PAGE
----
Report on the Deportation of Eritreans and Ethiopians of Eritrean origin from Ethiopia, June – August, 1998 By Natalie S. Klein NOTE:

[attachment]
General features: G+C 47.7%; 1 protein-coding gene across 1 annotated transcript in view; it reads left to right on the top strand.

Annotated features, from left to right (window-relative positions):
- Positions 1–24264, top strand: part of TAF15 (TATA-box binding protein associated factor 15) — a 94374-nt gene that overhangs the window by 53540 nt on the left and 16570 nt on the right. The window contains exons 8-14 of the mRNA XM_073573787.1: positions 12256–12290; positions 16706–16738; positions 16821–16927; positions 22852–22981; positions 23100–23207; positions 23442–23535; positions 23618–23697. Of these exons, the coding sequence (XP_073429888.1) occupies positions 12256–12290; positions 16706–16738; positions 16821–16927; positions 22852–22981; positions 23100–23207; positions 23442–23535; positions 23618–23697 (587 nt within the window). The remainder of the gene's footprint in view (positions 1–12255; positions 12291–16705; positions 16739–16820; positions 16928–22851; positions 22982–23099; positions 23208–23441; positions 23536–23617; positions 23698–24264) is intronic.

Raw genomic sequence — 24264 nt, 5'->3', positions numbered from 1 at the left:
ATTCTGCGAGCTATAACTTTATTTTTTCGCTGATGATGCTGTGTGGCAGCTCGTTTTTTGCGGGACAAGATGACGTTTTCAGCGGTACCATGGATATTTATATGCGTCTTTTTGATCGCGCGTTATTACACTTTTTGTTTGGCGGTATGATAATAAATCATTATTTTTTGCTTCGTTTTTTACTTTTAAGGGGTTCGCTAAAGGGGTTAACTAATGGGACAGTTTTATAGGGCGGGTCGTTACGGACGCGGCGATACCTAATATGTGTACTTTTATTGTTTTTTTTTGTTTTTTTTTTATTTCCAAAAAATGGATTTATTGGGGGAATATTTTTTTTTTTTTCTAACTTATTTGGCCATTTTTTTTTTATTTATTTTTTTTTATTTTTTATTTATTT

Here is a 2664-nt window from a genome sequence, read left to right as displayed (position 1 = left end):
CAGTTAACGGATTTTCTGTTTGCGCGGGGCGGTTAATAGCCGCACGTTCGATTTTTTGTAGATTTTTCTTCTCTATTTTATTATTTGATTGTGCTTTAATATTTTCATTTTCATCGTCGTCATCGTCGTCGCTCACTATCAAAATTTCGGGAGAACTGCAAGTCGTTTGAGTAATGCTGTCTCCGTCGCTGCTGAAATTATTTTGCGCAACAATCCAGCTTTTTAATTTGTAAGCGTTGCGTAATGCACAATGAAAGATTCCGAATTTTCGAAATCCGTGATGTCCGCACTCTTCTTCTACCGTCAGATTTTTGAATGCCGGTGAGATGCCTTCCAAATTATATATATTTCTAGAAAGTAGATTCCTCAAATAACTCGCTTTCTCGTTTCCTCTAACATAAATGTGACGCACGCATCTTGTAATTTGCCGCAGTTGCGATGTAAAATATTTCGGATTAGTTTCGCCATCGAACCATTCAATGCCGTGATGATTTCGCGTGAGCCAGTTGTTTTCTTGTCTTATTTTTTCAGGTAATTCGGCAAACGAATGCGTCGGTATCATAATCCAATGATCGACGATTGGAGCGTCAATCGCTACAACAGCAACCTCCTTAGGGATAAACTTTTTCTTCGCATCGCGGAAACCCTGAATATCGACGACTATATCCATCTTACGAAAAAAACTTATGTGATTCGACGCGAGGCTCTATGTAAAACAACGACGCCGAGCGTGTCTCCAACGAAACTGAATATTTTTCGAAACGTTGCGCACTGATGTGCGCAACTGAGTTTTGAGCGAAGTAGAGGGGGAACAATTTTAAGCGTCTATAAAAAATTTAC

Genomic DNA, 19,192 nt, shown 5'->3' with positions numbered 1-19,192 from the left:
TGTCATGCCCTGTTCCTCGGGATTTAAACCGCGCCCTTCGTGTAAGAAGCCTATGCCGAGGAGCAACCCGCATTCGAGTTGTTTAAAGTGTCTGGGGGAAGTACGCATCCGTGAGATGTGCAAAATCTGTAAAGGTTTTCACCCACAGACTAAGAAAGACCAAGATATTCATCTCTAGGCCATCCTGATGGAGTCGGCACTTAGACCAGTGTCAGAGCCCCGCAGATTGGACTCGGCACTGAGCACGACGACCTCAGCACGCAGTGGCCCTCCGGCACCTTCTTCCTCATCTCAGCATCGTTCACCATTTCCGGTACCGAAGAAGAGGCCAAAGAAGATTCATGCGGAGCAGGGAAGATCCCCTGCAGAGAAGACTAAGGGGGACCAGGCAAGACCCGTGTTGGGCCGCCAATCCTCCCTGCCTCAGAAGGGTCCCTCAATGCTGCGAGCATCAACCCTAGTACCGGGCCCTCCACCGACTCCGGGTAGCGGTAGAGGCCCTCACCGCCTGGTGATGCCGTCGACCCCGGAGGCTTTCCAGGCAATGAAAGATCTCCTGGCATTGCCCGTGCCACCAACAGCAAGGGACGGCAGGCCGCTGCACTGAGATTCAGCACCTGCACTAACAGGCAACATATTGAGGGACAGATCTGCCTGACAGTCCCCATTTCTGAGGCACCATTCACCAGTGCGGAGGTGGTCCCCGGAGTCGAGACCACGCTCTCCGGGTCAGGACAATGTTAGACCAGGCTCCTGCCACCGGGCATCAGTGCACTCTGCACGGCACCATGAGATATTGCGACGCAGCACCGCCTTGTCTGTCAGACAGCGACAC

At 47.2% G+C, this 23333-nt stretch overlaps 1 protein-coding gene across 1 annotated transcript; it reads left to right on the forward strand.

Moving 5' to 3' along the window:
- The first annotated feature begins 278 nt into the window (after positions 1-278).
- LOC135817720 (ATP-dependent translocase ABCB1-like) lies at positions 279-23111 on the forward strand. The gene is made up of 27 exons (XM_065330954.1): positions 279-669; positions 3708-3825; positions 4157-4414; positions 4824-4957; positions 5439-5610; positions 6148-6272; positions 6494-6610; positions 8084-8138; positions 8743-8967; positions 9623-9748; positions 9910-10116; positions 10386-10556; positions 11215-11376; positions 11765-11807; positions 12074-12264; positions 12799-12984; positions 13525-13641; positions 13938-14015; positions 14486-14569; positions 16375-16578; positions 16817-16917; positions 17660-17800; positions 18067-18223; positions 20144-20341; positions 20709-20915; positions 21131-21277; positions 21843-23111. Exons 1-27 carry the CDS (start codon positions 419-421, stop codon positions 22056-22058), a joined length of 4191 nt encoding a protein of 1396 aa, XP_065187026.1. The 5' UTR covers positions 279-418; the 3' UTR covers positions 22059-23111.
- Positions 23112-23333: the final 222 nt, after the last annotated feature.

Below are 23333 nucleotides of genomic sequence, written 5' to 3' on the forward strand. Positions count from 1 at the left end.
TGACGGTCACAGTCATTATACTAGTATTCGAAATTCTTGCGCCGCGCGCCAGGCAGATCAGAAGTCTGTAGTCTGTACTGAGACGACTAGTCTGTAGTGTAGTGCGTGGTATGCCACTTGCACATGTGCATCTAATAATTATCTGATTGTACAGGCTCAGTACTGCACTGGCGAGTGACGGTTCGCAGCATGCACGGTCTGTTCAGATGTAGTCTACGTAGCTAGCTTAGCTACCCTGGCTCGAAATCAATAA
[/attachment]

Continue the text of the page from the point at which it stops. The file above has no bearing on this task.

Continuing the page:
This report is being reproduced, with the author's permission, by the Embassy of Eritrea, Washington DC, USA. The text is identical to the original. It has been reformatted and therefore pagination is not the same. During June, July, and August of 1998 more than twenty thousand individuals of Eritrean national origin have been deported from Ethiopia by that country's government in a deliberate program of mass expulsion. Most of these individuals are Ethiopian citizens and the remainder are Eritrean citizens temporarily but legally present in Ethiopia. Those expelled were never charged with any crime. They were held for up to three months in prison, then put on buses, driven to the border, and told to walk across. Farmers in northern Ethiopia have been forced from their traditional lands on a few hours notice and ordered to leave for Eritrea on foot. Unknown numbers remain in Ethiopian detention camps, and those who still temporarily retain their freedom in Ethiopia have been required to register as "Eritrean " with the Ethiopian government. Massive violations of human rights have taken place in the course of this program of mass deportation. In addition to the fact that the deportees were never afforded due process before their expulsion, all of their property has been effectively confiscated. While in prison, they have had to provide their own food and water, and some have been held, manacled, in solitary confinement or in overheated shipping containers. Families have been torn apart, with those children who accompany parents into exile suffering the same conditions of confinement and with those remaining behind left to fend for themselves. This report details sixty five personal interviews and a variety of background materials collected during a two week visit to Eritrea in August of 1998. Read more